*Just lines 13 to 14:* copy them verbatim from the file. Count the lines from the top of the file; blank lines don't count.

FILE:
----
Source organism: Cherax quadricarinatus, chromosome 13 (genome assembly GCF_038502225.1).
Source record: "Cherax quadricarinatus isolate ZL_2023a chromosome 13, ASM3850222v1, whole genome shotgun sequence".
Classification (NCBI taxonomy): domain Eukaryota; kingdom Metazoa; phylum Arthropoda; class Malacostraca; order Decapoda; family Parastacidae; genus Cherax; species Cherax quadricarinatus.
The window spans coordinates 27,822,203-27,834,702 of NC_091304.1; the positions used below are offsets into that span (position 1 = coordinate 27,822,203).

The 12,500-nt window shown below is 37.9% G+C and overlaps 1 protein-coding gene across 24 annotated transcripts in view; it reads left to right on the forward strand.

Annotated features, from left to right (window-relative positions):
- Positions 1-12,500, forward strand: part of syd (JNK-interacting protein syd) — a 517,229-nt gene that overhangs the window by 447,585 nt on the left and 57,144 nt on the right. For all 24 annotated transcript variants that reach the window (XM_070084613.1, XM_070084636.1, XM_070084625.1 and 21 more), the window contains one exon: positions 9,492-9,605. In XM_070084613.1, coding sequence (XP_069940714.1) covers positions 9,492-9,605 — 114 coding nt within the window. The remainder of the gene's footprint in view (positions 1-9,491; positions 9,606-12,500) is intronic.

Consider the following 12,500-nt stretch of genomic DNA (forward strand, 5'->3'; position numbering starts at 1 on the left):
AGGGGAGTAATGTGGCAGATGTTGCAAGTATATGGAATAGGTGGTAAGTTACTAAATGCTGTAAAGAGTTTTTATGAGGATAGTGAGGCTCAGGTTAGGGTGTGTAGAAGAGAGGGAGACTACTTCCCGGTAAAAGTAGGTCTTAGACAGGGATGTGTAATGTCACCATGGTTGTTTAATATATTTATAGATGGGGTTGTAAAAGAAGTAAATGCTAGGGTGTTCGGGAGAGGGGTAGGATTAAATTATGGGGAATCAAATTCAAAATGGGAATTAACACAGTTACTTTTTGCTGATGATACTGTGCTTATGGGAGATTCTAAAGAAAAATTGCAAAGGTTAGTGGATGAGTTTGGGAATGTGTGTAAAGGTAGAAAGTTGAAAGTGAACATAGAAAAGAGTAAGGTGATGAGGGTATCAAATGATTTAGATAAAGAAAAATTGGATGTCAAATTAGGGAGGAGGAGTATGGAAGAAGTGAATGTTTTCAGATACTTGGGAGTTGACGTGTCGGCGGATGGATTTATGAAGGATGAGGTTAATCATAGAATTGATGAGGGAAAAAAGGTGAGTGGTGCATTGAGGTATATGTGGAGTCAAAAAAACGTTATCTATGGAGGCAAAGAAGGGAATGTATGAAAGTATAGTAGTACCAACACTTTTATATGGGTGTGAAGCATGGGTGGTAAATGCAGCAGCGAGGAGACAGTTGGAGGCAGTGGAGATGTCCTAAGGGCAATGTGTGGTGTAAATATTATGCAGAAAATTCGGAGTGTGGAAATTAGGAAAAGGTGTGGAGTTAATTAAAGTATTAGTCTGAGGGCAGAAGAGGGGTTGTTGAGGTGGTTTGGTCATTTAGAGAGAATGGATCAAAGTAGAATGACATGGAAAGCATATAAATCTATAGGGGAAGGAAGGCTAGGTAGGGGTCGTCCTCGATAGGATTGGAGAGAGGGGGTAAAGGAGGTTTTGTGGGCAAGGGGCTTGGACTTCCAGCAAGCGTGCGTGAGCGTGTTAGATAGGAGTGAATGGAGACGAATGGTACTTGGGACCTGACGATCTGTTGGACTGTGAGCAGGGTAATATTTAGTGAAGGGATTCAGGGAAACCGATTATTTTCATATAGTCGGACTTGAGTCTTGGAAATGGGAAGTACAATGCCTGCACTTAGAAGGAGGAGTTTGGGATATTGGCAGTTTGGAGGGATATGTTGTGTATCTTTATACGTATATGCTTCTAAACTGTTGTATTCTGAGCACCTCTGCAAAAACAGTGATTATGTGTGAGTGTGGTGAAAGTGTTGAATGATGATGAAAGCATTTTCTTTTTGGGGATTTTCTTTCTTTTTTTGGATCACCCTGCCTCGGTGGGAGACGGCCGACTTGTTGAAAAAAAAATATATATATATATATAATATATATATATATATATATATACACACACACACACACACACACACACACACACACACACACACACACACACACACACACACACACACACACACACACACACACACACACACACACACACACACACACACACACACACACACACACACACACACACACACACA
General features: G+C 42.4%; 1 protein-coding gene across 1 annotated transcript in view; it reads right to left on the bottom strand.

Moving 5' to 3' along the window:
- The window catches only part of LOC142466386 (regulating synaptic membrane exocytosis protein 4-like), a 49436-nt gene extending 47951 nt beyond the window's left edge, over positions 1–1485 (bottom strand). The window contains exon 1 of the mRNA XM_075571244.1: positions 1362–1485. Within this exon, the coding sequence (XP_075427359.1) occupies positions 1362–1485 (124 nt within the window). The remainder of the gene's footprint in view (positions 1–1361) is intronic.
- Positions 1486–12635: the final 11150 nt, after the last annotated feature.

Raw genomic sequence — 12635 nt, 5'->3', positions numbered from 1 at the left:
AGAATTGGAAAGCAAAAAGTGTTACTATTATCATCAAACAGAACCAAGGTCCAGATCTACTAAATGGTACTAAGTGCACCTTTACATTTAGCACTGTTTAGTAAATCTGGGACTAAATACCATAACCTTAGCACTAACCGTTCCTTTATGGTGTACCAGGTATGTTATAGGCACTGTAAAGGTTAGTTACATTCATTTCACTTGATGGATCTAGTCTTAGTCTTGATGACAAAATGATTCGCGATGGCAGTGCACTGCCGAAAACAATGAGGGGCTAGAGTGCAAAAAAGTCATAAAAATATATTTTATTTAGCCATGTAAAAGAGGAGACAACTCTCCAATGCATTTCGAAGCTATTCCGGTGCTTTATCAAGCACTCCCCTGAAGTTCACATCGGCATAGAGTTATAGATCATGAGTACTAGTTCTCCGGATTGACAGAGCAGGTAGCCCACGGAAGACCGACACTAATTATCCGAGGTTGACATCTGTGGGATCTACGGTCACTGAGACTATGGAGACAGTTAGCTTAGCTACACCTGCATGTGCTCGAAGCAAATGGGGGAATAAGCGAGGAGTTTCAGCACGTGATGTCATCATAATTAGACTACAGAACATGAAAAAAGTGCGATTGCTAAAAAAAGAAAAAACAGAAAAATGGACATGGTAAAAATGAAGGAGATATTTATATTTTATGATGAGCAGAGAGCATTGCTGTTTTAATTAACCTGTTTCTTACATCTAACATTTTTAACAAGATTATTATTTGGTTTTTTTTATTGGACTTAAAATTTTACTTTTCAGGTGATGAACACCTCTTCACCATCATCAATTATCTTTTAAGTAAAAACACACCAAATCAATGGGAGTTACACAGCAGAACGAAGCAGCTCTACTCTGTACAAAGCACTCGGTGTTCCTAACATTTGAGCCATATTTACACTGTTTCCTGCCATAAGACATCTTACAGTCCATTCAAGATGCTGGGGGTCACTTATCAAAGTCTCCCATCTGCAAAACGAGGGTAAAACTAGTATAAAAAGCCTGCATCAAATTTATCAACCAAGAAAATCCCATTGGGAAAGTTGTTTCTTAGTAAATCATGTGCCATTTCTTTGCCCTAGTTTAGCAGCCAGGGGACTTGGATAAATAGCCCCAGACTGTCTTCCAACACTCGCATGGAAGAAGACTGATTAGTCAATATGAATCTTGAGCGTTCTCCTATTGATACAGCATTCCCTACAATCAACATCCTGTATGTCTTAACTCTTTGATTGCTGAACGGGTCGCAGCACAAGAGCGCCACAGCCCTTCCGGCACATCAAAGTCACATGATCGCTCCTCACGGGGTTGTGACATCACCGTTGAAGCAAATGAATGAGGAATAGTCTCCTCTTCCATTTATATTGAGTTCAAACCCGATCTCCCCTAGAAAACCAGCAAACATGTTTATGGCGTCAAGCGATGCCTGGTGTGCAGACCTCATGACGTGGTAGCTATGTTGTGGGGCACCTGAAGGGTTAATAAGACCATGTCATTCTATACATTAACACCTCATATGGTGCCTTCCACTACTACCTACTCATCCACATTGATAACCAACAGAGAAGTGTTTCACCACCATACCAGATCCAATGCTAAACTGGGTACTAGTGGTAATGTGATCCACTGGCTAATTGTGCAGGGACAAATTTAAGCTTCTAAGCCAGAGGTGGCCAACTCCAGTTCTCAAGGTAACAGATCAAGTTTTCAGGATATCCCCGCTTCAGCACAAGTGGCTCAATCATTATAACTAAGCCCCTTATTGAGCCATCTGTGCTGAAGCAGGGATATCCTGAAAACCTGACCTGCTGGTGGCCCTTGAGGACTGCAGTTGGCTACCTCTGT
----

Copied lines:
- Positions 1486–12635: the final 11150 nt, after the last annotated feature.

Raw genomic sequence — 12635 nt, 5'->3', positions numbered from 1 at the left: